I was recently asked what it was like doing the research for a book I co-authored about the stained glass windows at Notre Dame’s Basilica of the Sacred Heart. The words of the Tin Man from The Wizard of Oz immediately popped into my head. “A while back, we were walking down the yellow brick road…” Researching and writing the book had its share of unexpected tornados, witches, even flying monkeys, and sometimes the yellow brick road just fell off into nowhere!
My adventure with the relics of St. Eutropius might illustrate what I mean. Eutropius is portrayed in the stained glass of the Basilica’s Relic Chapel. These windows, installed in 1884, were a response to the sustained critique of the cult of relics and their destruction lasting from the Reformation, through the Wars of Religion, to the French Revolution.
The six scenes found in the three windows of the Relic Chapel are illustrations of the “invention” (the “discovery”) and the “translation” of relics (moving them from one place to another). They feature St. Martin of Tours, St. Stephen the Proto-martyr, St. Nicholas of Myra, Jesus’ Crown of Thorns, an otherwise undesignated “saint,” and St. Eutropius, a founding bishop in Roman Gaul martyred by an ax blow to his head, thus leaving an easily recognizable relic. But the scene of “a saint”—otherwise undesignated though placed among the other five whose identity was obvious—was jarring. Certainly, this scene was as important as the other five, but it had lost its voice! No saint’s name is inscribed on the reliquary depicted, unlike the other five scenes. On the reliquary’s peak was the Greek letter Alpha; the Omega was on its other side, referring to Revelation 1:8 (“I am the Alpha and the Omega”). My yellow brick road fell off into nowhere! I decided to keep walking, proceeding with my research, hoping the road would reappear and the scene would eventually make sense.
Moving from “a saint,” the fifth scene, to St. Eutropius, the sixth scene, I fortunately found an old and obscure book by Louis Audiat (1832–1903), a librarian and historian who published, among his many books, the historical records and verbal processes of the relics of Eutropius. This 1877 book, Saint Eutrope et son prieuré, documents inédits, definitely was unedited, running to 538 pages. Among its documents was an account of Eutropius’ relics being carried on the 75-mile liturgical “translation” procession in 1602 that returned Eutropius’ cleft skull from Bordeaux, where it had been sent for safe keeping during the Wars of Religion. It suddenly occurred to me that the 1602 translation perfectly described the window scene of “a saint”—I realized that the scene was intended as a companion to the Eutropius scene. Together they illustrated the survival of Eutropius’ relics despite the desecrations of the Wars of Religion and the French Revolution.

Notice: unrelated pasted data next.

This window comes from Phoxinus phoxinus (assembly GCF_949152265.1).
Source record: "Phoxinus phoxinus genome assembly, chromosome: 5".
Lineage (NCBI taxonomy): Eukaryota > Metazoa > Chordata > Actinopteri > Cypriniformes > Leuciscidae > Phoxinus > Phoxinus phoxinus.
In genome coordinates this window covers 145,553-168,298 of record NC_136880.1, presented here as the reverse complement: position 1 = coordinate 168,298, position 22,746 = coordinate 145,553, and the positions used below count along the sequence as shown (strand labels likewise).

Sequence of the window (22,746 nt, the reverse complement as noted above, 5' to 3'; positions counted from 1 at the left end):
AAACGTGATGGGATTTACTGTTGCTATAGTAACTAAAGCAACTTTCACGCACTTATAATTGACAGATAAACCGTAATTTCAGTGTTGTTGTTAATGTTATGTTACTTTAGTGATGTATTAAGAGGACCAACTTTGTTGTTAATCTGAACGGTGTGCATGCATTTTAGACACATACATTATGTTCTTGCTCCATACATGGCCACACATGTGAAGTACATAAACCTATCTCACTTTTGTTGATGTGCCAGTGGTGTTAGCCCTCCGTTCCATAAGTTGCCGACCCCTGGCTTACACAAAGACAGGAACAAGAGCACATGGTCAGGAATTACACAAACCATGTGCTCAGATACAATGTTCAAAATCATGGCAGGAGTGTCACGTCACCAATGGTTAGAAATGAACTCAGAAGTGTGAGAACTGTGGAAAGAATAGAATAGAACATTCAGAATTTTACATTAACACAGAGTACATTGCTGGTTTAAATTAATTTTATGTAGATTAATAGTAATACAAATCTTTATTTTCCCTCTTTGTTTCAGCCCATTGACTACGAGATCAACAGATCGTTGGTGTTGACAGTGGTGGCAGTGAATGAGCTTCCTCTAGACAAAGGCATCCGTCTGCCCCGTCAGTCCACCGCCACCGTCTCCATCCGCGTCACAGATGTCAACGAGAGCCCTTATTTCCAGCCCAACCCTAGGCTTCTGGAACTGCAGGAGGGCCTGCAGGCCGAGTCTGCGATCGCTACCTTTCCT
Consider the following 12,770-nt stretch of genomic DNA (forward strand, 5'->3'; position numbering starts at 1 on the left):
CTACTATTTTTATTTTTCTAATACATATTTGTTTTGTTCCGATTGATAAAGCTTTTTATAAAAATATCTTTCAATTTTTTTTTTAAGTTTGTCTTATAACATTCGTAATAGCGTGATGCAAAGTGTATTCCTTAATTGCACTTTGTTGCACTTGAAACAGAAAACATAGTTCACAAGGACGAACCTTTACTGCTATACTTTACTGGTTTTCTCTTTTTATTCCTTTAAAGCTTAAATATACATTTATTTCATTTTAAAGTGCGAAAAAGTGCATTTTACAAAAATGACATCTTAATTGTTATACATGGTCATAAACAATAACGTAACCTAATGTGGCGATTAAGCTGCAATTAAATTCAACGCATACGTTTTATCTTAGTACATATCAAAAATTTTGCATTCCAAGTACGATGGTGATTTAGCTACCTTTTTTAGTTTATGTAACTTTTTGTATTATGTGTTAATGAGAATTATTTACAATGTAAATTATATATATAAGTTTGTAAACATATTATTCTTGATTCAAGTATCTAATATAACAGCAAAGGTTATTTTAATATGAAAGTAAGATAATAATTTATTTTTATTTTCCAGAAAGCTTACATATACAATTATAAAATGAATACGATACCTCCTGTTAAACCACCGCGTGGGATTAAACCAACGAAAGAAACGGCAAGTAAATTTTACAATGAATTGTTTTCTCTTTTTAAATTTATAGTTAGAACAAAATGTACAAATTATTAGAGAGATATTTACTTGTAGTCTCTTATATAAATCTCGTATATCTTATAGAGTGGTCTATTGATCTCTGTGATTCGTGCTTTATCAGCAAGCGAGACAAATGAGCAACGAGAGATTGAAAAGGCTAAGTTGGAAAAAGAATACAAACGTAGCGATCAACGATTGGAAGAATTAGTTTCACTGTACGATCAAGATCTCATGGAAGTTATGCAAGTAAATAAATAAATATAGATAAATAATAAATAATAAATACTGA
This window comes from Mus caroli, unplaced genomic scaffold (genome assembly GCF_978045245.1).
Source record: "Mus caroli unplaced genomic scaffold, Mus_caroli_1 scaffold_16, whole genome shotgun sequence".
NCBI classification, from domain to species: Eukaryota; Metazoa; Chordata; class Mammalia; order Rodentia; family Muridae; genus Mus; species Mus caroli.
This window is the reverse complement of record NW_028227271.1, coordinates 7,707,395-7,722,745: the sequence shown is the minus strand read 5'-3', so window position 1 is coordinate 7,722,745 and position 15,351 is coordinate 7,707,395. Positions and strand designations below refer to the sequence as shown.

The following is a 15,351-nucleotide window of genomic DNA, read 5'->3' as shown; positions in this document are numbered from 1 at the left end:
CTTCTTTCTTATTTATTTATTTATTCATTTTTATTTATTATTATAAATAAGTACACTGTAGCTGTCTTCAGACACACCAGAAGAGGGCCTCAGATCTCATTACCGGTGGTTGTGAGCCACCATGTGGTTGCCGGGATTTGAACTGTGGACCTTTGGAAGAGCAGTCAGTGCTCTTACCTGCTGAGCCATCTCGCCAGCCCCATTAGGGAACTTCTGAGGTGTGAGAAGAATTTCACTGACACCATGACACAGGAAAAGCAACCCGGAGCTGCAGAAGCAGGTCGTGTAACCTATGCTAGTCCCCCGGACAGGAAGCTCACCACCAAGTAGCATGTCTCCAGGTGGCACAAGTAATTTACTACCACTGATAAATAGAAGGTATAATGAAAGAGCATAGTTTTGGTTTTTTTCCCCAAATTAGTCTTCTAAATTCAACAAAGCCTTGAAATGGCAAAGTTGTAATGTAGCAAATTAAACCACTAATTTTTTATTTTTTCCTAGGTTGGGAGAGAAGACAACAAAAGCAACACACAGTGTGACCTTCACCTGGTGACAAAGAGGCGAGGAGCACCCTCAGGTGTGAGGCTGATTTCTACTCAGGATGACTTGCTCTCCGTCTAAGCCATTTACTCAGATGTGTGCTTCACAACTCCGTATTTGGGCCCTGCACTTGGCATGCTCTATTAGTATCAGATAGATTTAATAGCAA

Audiat’s publication of documents extended through the French Revolution, recounting the brave laity who hid Eutropius’ skull to preserve it from destruction. The documents recorded the names of the two laymen who would have been executed if they were found with the relics. Finding their names was a precious discovery and I give them to you now: Jean Doussin and François Grout.
Eutropius’ skull was eventually placed back in the Church of St. Eutropius when it was deemed safe. The excavation of the historic Romanesque crypt of that church uncovered his tomb and further relics, which had been hidden under rubble since the Wars of Religion. These additional relics were placed, with his skull, in a large reliquary case and liturgically translated to the crypt of the Church of St. Eutropius in 1843.
There is no doubt that the late nineteenth-century visitors to the Basilica’s Relic Chapel would have recognized both of the Eutropius windows and seen in them the enduring place of the Catholic veneration of relics corresponding to Fr. Sorin’s intention to bring to life, in light, such Catholic devotions and their meaning. Visitors then and now can still venerate the relic of St. Eutropius, given to Fr. Sorin by Bishop Villacourt of La Rochelle, France. Bishop Villacourt is honored in the second Eutropius window, depicted translating the saint’s relics in 1843.
Read more about the stained glass windows in Notre Dame’s Basilica of the Sacred Heart in Stories in Light: A Guide Book to the Stained Glass Windows of the Basilica at the University of Notre Dame.
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All images by Nancy Cavadini and Cecilia Davis Cunningham; used with permission.